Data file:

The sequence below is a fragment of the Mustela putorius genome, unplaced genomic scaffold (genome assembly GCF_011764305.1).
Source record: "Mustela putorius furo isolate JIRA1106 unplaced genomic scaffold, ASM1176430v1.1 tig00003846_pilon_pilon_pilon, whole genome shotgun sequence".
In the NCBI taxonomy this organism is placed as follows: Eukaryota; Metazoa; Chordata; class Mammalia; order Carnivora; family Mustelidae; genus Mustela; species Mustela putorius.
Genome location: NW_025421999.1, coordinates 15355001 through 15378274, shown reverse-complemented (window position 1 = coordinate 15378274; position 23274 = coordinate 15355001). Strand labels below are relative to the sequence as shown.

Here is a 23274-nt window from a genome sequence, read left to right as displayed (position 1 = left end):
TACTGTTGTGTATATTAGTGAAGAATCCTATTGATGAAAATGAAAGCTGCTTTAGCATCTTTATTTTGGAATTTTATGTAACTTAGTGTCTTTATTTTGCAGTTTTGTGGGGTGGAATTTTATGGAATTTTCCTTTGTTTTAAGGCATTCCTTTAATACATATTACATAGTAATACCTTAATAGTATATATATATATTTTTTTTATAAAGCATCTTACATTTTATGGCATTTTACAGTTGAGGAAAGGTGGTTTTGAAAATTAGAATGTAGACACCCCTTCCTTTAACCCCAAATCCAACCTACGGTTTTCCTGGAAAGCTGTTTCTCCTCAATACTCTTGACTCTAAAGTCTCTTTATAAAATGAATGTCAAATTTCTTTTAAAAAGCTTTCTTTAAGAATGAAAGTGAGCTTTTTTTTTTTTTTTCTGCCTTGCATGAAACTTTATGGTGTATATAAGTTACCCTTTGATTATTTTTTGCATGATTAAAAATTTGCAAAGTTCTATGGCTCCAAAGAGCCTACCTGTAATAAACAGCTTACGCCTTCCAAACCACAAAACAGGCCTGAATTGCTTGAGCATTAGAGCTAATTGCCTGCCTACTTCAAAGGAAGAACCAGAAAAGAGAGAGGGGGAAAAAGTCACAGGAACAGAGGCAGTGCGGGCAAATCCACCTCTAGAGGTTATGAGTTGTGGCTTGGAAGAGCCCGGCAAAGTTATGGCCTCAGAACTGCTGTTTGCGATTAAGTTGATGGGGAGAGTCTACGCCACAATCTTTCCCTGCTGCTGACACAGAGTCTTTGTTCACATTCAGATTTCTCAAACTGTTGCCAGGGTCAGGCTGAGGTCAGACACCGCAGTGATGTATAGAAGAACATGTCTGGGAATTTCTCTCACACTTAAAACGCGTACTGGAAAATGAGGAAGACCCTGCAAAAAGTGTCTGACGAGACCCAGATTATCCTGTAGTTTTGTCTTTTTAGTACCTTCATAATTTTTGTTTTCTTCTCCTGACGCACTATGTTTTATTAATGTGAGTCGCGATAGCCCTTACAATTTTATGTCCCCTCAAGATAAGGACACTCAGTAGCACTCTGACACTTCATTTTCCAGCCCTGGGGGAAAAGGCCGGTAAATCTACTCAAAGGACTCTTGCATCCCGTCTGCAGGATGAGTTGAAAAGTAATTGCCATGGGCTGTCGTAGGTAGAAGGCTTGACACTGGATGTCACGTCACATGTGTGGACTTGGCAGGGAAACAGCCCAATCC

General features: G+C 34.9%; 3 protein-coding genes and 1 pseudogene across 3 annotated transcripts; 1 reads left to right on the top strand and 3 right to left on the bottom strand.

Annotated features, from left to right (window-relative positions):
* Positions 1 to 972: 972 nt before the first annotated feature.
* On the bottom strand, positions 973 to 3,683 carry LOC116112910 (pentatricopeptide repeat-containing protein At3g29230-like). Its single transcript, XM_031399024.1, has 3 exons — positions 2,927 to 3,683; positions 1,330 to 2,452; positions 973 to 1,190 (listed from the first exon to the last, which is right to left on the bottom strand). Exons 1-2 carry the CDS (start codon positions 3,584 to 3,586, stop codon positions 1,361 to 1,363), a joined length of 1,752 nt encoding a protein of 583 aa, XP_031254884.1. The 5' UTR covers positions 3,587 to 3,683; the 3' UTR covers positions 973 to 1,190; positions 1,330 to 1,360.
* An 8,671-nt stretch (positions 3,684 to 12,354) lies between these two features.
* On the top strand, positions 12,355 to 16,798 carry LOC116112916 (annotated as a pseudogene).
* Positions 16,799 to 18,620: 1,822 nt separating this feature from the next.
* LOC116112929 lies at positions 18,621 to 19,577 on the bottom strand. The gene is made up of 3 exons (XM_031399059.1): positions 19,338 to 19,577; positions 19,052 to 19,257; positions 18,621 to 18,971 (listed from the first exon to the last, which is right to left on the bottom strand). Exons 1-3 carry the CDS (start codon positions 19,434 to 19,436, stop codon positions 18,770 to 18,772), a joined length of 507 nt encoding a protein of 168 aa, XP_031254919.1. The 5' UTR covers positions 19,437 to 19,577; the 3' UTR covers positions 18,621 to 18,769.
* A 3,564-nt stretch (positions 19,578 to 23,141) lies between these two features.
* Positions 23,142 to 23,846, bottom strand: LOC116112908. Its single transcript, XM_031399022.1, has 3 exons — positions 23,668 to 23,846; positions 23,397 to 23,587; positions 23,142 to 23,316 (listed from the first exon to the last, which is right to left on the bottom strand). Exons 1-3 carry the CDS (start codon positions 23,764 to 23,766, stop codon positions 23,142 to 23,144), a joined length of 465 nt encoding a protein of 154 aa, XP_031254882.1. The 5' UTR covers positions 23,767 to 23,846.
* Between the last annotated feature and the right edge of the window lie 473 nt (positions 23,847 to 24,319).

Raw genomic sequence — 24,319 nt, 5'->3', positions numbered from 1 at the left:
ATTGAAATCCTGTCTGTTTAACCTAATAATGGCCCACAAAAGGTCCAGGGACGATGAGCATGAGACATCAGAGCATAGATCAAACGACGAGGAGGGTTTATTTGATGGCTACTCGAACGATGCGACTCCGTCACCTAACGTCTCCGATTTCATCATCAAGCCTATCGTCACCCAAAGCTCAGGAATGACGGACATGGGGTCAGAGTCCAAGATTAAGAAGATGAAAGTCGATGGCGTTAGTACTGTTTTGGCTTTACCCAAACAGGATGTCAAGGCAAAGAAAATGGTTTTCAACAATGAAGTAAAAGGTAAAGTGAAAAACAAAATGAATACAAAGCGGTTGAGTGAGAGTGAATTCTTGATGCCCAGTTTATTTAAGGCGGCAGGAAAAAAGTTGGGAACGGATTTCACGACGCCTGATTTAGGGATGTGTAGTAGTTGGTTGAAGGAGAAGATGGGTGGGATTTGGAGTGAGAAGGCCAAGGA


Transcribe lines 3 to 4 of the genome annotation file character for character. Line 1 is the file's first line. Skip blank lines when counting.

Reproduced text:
In the NCBI taxonomy this organism is placed as follows: Eukaryota; Metazoa; Chordata; class Mammalia; order Carnivora; family Mustelidae; genus Mustela; species Mustela putorius.
Genome location: NW_025421999.1, coordinates 15355001 through 15378274, shown reverse-complemented (window position 1 = coordinate 15378274; position 23274 = coordinate 15355001). Strand labels below are relative to the sequence as shown.